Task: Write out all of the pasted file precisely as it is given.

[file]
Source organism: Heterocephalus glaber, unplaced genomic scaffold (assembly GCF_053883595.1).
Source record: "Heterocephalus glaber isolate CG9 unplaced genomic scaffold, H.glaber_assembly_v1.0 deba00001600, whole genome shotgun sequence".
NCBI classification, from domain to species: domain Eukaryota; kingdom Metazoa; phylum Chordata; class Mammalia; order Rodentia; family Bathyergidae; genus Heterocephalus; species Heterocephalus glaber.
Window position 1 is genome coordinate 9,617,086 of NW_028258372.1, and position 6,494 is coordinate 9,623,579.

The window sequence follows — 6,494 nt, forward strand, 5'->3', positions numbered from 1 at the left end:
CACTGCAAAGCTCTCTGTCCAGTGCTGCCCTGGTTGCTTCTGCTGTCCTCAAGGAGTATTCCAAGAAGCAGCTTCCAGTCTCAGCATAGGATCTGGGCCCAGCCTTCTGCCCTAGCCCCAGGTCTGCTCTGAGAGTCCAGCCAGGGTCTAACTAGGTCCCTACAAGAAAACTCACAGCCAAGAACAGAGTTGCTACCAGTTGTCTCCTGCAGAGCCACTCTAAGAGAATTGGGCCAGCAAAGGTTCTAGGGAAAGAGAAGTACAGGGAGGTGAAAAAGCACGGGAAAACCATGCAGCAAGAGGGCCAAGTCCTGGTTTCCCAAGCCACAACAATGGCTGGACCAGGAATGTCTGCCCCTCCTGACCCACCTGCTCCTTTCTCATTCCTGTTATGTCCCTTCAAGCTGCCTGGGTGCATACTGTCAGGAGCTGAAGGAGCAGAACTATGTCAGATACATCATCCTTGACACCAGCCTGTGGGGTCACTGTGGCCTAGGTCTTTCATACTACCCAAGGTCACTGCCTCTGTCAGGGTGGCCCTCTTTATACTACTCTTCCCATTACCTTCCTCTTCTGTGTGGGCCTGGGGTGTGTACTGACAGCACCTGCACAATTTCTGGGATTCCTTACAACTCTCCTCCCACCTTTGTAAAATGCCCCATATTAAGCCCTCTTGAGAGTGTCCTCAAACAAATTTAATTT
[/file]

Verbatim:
Source organism: Heterocephalus glaber, unplaced genomic scaffold (assembly GCF_053883595.1).
Source record: "Heterocephalus glaber isolate CG9 unplaced genomic scaffold, H.glaber_assembly_v1.0 deba00001600, whole genome shotgun sequence".
NCBI classification, from domain to species: domain Eukaryota; kingdom Metazoa; phylum Chordata; class Mammalia; order Rodentia; family Bathyergidae; genus Heterocephalus; species Heterocephalus glaber.
Window position 1 is genome coordinate 9,617,086 of NW_028258372.1, and position 6,494 is coordinate 9,623,579.

The window sequence follows — 6,494 nt, forward strand, 5'->3', positions numbered from 1 at the left end:
CACTGCAAAGCTCTCTGTCCAGTGCTGCCCTGGTTGCTTCTGCTGTCCTCAAGGAGTATTCCAAGAAGCAGCTTCCAGTCTCAGCATAGGATCTGGGCCCAGCCTTCTGCCCTAGCCCCAGGTCTGCTCTGAGAGTCCAGCCAGGGTCTAACTAGGTCCCTACAAGAAAACTCACAGCCAAGAACAGAGTTGCTACCAGTTGTCTCCTGCAGAGCCACTCTAAGAGAATTGGGCCAGCAAAGGTTCTAGGGAAAGAGAAGTACAGGGAGGTGAAAAAGCACGGGAAAACCATGCAGCAAGAGGGCCAAGTCCTGGTTTCCCAAGCCACAACAATGGCTGGACCAGGAATGTCTGCCCCTCCTGACCCACCTGCTCCTTTCTCATTCCTGTTATGTCCCTTCAAGCTGCCTGGGTGCATACTGTCAGGAGCTGAAGGAGCAGAACTATGTCAGATACATCATCCTTGACACCAGCCTGTGGGGTCACTGTGGCCTAGGTCTTTCATACTACCCAAGGTCACTGCCTCTGTCAGGGTGGCCCTCTTTATACTACTCTTCCCATTACCTTCCTCTTCTGTGTGGGCCTGGGGTGTGTACTGACAGCACCTGCACAATTTCTGGGATTCCTTACAACTCTCCTCCCACCTTTGTAAAATGCCCCATATTAAGCCCTCTTGAGAGTGTCCTCAAACAAATTTAATTT